Jantar Mantar was built by Maharaja Sawai Jai Singh II of Jaipur in the year 1724 C.E. He built his astronomical observatories at five cities, first in Delhi and then in Jaipur, Ujjain, Benaras and Mathura. The Delhi observatory is named as Jantar Mantar, ‘jantar’ a corrupted form of the Sanskrit word ‘yantra’ meaning instrument. It is an atronomical marvel that helps to make observations with the naked eye.
Although the telescope had been in use in Europe for almost over 100 years during the 1700s, Jai Singh chose the naked eye as the basis of his observations. The answer to this intriguing issue lies in the fact that Jai Singh belonged to a culture that focused on the sensory experience of its arts and sciences. He also sought to create more stable and larger instruments with the permanency of masonry that would rule out the inaccuracies of brass instruments due to the wear and tear in their moving parts. Thus, he made attempts to revise and update earlier ephemerides such as the Zīj-i Ulugh Begī.
Jantar Mantar consists of the following instruments, most of which are used to know the position of the celestial objects by keeping the local horizon as the reference point:
1. The Samrat Yantra or the Supreme instrument is a sundial that is parallel to the Earth’s axis and facilitates to check time.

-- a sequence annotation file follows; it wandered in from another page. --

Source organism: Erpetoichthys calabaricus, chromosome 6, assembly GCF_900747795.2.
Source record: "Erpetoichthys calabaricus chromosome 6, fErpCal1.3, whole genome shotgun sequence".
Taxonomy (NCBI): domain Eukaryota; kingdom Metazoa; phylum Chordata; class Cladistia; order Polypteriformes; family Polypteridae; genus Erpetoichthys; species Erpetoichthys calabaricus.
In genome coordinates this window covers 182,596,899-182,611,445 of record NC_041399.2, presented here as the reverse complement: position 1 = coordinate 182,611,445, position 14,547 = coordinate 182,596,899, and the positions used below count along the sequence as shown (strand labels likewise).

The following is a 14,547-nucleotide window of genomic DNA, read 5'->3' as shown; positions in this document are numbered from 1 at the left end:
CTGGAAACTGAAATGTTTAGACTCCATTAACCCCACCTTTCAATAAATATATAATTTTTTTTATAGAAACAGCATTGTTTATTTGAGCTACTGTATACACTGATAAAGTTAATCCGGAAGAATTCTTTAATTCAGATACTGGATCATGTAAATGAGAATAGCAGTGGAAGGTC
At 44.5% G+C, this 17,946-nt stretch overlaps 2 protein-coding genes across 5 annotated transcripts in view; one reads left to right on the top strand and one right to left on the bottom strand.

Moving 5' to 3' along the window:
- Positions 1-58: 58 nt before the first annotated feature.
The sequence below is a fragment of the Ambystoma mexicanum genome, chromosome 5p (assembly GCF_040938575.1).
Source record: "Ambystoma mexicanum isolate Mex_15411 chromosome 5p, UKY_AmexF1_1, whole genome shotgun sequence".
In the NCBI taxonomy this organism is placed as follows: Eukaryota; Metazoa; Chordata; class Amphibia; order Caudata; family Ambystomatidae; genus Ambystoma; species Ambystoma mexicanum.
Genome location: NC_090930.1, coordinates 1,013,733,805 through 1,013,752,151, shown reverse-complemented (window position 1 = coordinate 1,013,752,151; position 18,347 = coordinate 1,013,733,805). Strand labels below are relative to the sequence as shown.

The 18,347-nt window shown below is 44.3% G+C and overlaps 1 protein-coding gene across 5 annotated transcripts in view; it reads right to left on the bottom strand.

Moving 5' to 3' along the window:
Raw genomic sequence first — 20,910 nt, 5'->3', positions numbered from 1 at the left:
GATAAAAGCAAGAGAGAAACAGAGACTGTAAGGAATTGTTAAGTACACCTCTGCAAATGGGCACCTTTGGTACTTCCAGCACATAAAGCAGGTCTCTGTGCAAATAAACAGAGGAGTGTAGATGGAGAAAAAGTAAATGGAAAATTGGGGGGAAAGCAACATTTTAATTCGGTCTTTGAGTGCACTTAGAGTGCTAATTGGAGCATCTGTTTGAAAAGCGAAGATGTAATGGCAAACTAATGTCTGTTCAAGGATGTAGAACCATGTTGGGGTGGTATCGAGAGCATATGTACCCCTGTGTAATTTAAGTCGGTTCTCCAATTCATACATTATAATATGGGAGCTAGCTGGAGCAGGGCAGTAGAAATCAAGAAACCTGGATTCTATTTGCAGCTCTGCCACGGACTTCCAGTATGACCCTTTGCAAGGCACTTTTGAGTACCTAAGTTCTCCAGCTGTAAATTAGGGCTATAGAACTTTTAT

2. The Jai Prakash Yantra is a hemispherical structure, located south of the Samrat Yantra, and is used to know the positions of the stars.
3. The Ram Yantra, having two circular buildings, is located south of Jai Prakash.
4. The Misra Yantra or the mixed instrument, located north-west of Samrat Yantra, helps to note the shortest and the longest days of the year.
5. A measuring platform is located south of Misra Yantra.
However, after the demise of Jai Singh in 1743 C.E. his observatories were abandoned, so much so that the Mathura observatory was completely dismantled before 1857. It was only during the 19th and the 20th century that restoration work for the observatories was initiated.
Jai Singh and his observatories became an epitome of science and logic and a vision that was much ahead of its time.


1. The Samrat Yantra or the Supreme instrument which is a huge equinoctial dial
2. The Jai Prakas that are hemispherical structures, located south of the Samrat Yantra
3. The Ram Yantra having two circular buildings south of Jai Prakas.
4. The Misra Yantra or the mixed instrument located north-west of Samrat Yantra.
5. Two pillars situated south-west of Misra Yantra
6. A measuring platform located south of Misra Yantra


a. “Monuments of Delhi: Lasting Splendour of the Great Mughals and Others. Volume II Delhi Zail.”1997.